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    Glomerular filtration rate measurement and estimation : improvement and validation of existing methods
    (Stellenbosch : Stellenbosch University, 2019-12) Holness, Jennifer Lyn; Warwick, James Mathew; Davids, Mogamat Razeen; Stellenbosch University. Faculty of Medicine and Health Sciences. Dept. of Medical Imaging and Clinical Oncology. Nuclear Medicine.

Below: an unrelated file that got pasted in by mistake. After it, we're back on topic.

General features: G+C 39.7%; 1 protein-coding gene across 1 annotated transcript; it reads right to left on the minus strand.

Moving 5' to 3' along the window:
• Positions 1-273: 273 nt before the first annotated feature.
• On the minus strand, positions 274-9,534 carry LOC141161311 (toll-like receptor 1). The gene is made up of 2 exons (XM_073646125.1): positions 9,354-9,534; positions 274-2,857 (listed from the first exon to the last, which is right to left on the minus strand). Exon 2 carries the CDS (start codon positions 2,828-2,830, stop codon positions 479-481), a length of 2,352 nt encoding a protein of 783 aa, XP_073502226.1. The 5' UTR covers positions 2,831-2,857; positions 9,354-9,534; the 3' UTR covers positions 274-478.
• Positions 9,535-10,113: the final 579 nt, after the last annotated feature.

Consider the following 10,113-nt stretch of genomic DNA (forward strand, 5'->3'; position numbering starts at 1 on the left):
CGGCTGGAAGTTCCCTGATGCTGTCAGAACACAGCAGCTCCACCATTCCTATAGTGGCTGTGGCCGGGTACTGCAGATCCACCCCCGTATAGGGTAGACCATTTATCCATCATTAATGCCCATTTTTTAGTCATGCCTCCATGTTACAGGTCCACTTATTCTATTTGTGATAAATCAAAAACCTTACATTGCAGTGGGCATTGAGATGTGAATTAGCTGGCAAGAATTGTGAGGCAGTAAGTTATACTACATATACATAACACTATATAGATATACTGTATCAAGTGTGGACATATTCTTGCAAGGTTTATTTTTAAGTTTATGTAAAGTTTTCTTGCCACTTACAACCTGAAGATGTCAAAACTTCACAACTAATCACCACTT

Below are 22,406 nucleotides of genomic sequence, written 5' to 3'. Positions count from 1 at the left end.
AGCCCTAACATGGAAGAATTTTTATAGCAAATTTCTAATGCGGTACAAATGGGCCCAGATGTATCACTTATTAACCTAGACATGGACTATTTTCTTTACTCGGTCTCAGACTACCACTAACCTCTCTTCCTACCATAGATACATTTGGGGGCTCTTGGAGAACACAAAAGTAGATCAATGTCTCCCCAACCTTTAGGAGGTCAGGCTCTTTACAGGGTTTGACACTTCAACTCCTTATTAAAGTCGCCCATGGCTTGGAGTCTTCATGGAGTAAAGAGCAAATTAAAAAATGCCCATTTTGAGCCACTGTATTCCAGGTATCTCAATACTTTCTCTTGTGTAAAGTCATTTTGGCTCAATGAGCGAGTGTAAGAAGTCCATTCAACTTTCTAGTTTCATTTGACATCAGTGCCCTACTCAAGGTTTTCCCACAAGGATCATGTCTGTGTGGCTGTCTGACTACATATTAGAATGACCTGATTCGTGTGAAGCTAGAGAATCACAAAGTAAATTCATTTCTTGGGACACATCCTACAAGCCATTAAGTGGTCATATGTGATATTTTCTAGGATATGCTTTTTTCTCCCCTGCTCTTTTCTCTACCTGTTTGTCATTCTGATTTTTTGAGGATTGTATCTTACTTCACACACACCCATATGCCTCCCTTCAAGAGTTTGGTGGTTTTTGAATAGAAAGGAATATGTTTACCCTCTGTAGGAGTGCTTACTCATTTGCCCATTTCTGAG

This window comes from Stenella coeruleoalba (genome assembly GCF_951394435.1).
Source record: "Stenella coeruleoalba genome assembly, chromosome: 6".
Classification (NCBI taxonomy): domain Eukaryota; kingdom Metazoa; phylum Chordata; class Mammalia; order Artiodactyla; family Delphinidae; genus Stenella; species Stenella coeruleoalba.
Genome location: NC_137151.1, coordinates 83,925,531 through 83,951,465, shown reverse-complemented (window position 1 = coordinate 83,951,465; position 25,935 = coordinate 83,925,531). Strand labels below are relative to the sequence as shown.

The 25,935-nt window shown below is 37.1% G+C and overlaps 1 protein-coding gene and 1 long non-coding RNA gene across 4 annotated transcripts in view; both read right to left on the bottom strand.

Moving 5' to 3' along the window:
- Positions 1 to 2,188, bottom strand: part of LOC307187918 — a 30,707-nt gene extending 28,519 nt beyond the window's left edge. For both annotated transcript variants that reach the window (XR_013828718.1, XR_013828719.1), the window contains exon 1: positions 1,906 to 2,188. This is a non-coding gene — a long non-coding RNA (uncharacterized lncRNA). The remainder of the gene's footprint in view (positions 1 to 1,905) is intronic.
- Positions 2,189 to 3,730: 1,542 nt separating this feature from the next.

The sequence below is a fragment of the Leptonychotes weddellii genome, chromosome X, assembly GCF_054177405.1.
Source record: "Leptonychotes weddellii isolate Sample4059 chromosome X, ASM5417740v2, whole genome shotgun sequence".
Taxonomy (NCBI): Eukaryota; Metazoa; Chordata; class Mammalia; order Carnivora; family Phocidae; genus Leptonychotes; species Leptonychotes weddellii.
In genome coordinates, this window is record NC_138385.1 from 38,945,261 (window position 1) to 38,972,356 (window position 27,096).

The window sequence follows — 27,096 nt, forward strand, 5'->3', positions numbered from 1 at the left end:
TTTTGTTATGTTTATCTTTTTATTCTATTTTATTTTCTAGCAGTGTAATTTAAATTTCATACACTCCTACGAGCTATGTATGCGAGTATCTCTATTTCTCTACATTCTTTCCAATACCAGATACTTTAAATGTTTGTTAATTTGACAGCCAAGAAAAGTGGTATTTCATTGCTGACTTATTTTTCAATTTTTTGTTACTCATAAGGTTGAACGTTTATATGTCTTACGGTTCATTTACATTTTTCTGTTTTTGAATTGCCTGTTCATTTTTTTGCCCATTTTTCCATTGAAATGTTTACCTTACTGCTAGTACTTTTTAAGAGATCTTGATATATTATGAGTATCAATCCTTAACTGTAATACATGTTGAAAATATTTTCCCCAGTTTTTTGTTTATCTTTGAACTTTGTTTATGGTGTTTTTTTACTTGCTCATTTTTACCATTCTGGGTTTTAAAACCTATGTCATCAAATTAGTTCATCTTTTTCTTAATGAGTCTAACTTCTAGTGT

ENGLISH SUMMARY : Glomerular filtration rate (GFR) is regarded as the best measure of kidney function. It can either be measured or estimated. This dissertation aims to provide a better understanding of GFR measurement in order to improve its performance and interpretation. It also aims to validate GFR estimation in local populations and to demonstrate the utility of simple adaptations of existing equations to improve estimation. On completion of a GFR measurement, various quality control (QC) checks are performed to ensure the accuracy of the result. However, this requires comparison with clearly defined reference ranges. In a study of healthy, potential kidney donors, reference data for two QC parameters were defined. In a study analysing the effect of measurement errors on GFR, the single-sample method was found to be the most robust technique overall, although for all methods measurement error was generally insignificant compared to expected biological variation in GFR. However, at low GFR values measurement errors were shown to affect all methods significantly. Errors in measurement of the doses were found to have the greatest impact on accuracy. Using nuclear medicine techniques 51Cr-ethylenediaminetetra-acetic acid (51Cr-EDTA) is the most commonly used and widely studied exogenous filtration marker. However, 99mTc-diethylenetriaminepenta-acetic acid (99mTc-DTPA) is gaining favour because of a few technical advantages it has over 51Cr-EDTA, its lower cost, and recent issues with the availability of 51Cr-EDTA. In response to a systematic review suggesting that GFR measurement from the plasma clearance of 99mTc-DTPA was inaccurate, a mini meta-analysis was performed that demonstrated excellent agreement between 51Cr-EDTA and 99mTc-DTPA clearance, thus supporting the use of 99mTc-DTPA as a reliable alternative. Where GFR cannot be routinely measured, it is frequently estimated using a creatinine-based equation. The use of any equation first requires validation in the population in which it will be used. In a study evaluating the Modification of Diet in Renal Disease (MDRD) and Chronic Kidney Disease Epidemiology Collaboration (CKD-EPI) equations in non-cancer, mixed ancestry adults, both equations were found to perform well. However, in a study that evaluated equations in adults with cancer, the GFR estimates were found to be biased and imprecise. This study highlighted the limitations of using estimated GFR for guiding management decisions in cancer patients. A further study evaluated 11 estimating equations in non-cancer and cancer populations of South African children. The accuracy of all estimates was poor, particularly in the cancer group. Given the extensive use of GFR estimates in South Africa, these findings have profound implications for their use in the management of children and adults with cancer in this country. Developing new equations for a specific population requires large datasets and incurs costs that are impractical in most middle- or low-income countries. A simpler alternative is to adapt existing equations. This work demonstrates the application of a relatively simple approach to adapt existing equations, using modest amounts of data and a readily available Microsoft® Excel-based tool. While this approach is simple and likely to require further refinement, its utility was demonstrated in paediatric and adult cancer populations.